“All of these things are possible with the right policies that both reduce pollution and encourage transportation investment. Transportation improvements go hand in hand with economic development and job opportunity, something rural communities badly need. We’re looking forward to seeing the work that’s already been done on TCI as it is utilized to formulate a concrete proposal. This region has a track record of being able to work together to implement solutions – we want to keep that going.”
New Bridge and FM3 Research conducted this research as mixed-mode survey among 1,000+ small town and rural residents across 12 states participating in the Transportation and Climate Initiative in the Northeast and Mid-Atlantic regions. Interviews were conducted September 14-23, 2019 on landline, cell phone, and online. A more detailed set of results can be viewed here.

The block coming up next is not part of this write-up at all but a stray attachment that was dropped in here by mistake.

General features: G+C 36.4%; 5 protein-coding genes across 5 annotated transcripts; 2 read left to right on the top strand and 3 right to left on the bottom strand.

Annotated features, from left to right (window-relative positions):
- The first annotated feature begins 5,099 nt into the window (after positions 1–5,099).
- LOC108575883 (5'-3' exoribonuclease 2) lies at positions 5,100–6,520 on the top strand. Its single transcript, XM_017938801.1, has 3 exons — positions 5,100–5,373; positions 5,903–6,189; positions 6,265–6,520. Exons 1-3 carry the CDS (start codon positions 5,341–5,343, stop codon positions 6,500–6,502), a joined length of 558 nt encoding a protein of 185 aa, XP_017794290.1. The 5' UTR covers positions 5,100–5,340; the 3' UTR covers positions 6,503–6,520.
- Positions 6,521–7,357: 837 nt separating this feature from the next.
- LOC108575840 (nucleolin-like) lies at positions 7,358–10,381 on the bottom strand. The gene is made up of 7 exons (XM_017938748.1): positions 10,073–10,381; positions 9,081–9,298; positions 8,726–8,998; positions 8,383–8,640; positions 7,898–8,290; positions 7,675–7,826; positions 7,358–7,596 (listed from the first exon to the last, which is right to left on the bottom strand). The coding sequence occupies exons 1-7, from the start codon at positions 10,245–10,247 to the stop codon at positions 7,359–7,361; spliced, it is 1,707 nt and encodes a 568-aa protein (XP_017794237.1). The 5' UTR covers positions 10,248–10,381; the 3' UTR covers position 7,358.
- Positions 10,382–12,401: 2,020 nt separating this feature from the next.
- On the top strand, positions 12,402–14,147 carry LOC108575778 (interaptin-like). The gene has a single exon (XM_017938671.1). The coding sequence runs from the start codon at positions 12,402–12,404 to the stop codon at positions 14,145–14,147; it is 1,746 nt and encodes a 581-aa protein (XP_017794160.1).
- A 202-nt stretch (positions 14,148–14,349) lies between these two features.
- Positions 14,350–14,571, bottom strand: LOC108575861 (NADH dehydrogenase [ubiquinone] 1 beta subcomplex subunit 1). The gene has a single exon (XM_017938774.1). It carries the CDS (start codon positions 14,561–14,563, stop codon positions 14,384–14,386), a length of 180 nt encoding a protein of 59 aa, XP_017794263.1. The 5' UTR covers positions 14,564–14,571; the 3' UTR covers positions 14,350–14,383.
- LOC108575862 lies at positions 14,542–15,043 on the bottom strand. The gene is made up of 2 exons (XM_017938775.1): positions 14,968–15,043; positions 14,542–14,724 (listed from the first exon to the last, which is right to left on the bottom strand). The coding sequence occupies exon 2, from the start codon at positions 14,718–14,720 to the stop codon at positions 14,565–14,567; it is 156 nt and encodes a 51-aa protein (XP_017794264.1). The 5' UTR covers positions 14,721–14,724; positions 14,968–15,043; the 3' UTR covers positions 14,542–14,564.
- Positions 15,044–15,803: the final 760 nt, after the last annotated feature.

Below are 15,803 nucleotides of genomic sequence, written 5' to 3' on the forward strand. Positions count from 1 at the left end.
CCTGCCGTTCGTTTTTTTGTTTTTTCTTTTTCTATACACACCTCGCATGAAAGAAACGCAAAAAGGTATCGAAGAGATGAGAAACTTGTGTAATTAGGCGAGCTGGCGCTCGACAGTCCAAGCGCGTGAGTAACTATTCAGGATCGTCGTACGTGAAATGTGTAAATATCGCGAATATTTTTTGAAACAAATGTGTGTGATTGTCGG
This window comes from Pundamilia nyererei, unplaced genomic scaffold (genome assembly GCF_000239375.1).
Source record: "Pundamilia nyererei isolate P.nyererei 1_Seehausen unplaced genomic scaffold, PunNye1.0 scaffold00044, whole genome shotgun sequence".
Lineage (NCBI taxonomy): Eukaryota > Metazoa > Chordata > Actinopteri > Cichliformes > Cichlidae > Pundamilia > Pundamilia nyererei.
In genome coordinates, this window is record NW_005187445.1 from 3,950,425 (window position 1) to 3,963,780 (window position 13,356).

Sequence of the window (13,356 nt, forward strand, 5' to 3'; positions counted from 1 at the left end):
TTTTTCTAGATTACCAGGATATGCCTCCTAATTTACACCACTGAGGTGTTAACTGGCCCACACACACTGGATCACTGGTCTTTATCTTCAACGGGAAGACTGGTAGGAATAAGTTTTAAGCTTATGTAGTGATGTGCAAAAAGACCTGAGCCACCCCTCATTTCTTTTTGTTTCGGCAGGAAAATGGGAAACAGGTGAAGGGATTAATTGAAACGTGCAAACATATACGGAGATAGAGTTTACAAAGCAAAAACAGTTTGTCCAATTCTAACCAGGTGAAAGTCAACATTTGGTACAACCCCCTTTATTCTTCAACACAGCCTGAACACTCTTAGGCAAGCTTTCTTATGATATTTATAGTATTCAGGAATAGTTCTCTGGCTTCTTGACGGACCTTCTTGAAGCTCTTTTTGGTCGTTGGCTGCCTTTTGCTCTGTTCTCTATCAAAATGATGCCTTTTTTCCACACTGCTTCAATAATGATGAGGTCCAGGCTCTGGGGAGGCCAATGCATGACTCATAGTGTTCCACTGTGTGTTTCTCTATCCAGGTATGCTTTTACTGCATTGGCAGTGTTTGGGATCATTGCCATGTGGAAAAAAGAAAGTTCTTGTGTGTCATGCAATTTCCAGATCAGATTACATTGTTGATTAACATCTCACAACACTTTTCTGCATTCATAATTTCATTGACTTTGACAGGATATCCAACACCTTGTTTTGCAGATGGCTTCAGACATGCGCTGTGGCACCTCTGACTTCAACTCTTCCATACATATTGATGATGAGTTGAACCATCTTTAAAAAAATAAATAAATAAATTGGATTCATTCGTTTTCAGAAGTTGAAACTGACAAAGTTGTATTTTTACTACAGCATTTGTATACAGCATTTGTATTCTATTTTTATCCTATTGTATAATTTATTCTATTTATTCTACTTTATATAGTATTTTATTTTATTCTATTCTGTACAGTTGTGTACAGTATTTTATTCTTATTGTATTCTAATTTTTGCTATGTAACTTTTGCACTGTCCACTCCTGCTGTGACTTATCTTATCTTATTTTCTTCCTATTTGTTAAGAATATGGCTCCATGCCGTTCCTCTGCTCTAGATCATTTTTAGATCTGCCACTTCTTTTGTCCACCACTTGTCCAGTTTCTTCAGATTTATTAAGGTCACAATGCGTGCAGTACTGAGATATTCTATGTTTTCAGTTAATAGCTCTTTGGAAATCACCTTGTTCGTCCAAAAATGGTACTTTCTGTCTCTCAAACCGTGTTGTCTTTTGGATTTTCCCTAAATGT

Responses from TCI States:
“These poll results show that rural communities value investments in clean transportation,” said Kate Dempsey, state director of TNC in Maine. “In Maine, transportation is at once the biggest source of greenhouse gas emissions and integral to our rural economy, so we should seek policy solutions that meet Maine’s emissions reduction goals while supporting rural communities.”
"Massachusetts voters want clean transportation outcomes that improve their quality of life and reduce climate change impacts,” said Wayne Klockner state director of the TNC in Massachusetts “We appreciate the leadership of Governor Baker in supporting solutions for our communities in the Transportation and Climate Initiative.”